Over the past few years, people have increasingly turned to online shopping for their holiday gifts. Whether it’s on Cyber Monday or another day during the holiday season, people are spending more money online now than ever before.
While many businesses may prefer their employees don’t shop using their work computers, the reality is that many still do. This leaves your clients—and their networks—vulnerable to compromise. So, it’s imperative that you give your customers and their employees the training they need to stay safe.
Even a simple email communication about cybersecurity risks, both online and offline, can subtly remind your clients about your value and expertise.
To find out what MSPs should explain to their clients this holiday season, I sat down with Ian Trump, Global Security Strategist for SolarWinds® MSP. Here’s what he had to say.
Q: Ian, thanks for talking to me. During the holiday shopping season, what should people do to deal with the increase in internet traffic?
Ian: Cyber Monday—and all the shopping days after—are a solid test of the Internet’s capacity. For home users, shop early in the morning. This will yield the best experience as evening Internet traffic will spike dramatically.
Don’t forget that in addition to the heavy load of online shopping traffic, you have all the Netflix streaming taking place in the evenings to contend with. So make sure your endpoints—and for MSPs, all of your customers’ endpoints—are up to date with the latest software. There’s a good chance the updates included performance fixes.
Q: I’m sure that the spike in Internet traffic leads cybercriminals to also try to take advantage. What should MSPs do to keep their clients safe?
Ian: As I just mentioned, make sure all of their software is up-to date—that’s probably the number one thing to do. And this includes updating the antivirus software.
Also, make sure to provide user awareness training. Tell them to try to avoid using their credit cards online if at all possible. If there’s an option to use PayPal, they should use that instead. PayPal offers protection from fraudulent merchants and has some of the most sophisticated anti-fraud online protections available today.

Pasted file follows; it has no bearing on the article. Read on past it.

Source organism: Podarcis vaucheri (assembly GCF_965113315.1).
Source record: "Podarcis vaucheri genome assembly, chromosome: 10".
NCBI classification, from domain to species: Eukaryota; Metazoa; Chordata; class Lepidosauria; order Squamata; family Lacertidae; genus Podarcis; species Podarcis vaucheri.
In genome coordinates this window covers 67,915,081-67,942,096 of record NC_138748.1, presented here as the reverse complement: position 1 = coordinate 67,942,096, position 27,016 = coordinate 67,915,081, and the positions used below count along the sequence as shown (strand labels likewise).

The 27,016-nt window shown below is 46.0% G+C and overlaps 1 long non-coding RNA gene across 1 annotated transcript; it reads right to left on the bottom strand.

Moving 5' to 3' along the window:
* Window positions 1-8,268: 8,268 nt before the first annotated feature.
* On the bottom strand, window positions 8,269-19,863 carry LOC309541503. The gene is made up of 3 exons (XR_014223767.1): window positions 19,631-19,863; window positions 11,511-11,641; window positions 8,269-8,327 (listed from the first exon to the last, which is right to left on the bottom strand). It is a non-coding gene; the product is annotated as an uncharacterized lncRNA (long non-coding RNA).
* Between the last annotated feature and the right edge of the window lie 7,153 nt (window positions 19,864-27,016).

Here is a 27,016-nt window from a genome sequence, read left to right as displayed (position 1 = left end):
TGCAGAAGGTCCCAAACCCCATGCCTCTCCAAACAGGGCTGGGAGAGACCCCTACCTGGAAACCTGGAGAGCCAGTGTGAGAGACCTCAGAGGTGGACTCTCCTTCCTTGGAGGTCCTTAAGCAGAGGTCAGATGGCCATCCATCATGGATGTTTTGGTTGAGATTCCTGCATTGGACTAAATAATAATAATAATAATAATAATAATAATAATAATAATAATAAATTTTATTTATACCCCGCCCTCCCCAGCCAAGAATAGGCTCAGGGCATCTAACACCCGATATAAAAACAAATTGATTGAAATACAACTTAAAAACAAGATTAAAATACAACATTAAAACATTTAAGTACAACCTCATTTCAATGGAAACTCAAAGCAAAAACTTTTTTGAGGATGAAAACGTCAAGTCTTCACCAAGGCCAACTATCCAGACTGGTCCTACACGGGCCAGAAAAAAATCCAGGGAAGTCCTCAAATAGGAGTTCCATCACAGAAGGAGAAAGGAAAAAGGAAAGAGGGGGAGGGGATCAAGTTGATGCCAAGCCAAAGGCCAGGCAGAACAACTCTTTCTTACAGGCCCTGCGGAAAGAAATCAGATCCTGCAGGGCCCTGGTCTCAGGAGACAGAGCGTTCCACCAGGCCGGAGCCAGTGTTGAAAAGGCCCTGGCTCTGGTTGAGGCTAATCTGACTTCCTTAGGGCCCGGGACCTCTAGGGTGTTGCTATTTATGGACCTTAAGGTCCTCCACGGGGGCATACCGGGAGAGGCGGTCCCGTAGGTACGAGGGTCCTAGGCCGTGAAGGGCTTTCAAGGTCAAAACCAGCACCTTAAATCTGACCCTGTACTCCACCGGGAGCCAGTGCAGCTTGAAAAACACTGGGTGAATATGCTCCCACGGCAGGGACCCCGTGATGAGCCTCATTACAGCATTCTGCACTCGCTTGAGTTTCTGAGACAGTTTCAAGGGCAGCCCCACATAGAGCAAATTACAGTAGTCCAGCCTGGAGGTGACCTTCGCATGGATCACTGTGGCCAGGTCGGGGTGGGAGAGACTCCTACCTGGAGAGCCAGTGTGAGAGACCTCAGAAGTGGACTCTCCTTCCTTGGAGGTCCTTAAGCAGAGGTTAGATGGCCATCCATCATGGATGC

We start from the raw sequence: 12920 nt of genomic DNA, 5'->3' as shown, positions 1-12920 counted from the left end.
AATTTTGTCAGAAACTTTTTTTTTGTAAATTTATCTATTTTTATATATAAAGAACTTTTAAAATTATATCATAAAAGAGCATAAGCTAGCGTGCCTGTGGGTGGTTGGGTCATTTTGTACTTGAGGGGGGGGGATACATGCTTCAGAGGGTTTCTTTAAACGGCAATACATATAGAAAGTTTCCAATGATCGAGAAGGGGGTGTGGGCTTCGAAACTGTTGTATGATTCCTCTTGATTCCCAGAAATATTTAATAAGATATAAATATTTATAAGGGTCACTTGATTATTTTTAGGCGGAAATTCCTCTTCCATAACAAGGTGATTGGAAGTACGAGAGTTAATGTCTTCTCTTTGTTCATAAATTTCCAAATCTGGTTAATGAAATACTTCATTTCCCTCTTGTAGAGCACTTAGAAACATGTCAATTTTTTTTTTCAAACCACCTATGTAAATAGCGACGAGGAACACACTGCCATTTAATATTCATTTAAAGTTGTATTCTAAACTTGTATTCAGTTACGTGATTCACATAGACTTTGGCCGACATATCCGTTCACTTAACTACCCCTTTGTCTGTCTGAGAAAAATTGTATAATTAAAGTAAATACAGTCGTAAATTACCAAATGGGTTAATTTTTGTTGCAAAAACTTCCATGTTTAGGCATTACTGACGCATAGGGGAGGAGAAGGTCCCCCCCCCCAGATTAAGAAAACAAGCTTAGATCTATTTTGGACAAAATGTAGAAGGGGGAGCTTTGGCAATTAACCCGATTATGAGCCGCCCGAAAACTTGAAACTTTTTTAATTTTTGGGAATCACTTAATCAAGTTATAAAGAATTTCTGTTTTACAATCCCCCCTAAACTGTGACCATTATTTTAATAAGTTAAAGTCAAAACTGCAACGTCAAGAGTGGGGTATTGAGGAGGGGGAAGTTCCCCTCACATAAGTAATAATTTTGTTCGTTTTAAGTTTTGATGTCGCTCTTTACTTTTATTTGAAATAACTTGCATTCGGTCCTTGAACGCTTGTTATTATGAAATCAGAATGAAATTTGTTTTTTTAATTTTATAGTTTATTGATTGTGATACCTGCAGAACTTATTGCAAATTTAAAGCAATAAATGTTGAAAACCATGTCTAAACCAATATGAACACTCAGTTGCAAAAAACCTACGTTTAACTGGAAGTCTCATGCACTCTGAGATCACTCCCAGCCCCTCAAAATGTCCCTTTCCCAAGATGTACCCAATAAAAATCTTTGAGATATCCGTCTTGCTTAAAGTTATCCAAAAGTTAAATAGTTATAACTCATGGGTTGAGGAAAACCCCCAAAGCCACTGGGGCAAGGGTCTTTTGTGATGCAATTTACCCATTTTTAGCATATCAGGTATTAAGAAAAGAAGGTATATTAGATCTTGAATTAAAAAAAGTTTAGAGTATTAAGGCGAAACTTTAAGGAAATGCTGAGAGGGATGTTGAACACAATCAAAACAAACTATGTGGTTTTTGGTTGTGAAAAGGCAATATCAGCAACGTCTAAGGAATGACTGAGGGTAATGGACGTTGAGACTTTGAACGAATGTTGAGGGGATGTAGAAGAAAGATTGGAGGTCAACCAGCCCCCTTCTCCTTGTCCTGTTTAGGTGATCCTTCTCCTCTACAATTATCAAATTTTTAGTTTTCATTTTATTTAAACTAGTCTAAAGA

If they must use a credit card, they should try and get a card (now would be the time to apply) that’s dedicated for online shopping only, with a reasonable limit—no need to expose their main day-to-day card. If something goes sideways online (or even at a brick and mortar location) the damage will be limited to that card.
Many shopping websites will ask you to create an account with them (sometimes paying with PayPal does not require you to make an account—bonus), so don’t use a password that you have used somewhere else. A password algorithm here may be helpful. Try something like “OnlineXmas2017-<name of online service>” example “OnlineXmas2017-maplin” from a cyber criminal’s perspective this is a hard password to crack.
Q: What else can people do to stay safe when shopping?
Ian: Risk is everywhere, whether it’s a compromised ATM, a pin pad at a merchant store, or an encounter with a skilled pickpocket. There’s always cash from your friendly bank teller and a trip to a local business for gifts.
Q: What about businesses in particular? What can they do to prepare for the holiday season?
Ian: If businesses—enterprises, MSPs, or small businesses—are just thinking about this holiday season now, it may already be too late. For enterprises that host ecommerce sites, now would be a good time to invest in a web application firewall to protect your website from cybercriminals.
Again, make sure to offer security training to your users—even an email advising them to be vigilant while shopping online may be helpful.
Finally, be prepared to scale with traffic demands—make sure you have a hotline to the hosting provider or developers. “We need more processing, memory, and disk!” is not something you want to be saying in the run up to the holidays or during the post-holiday sale season.
With so many people going online to shop—and so many businesses offering deals—cybercriminals have a slew of opportunities to take advantage of users who don’t have their security foundations in place. By implementing Ian’s advice for customers (even with simple user awareness training), MSPs can go a long way toward shutting down cybercriminals this holiday season and beyond.
Have you implemented any new security procedures or tools for the holidays? Join the conversation on Twitter to tell us what you do to keep your customers safe.
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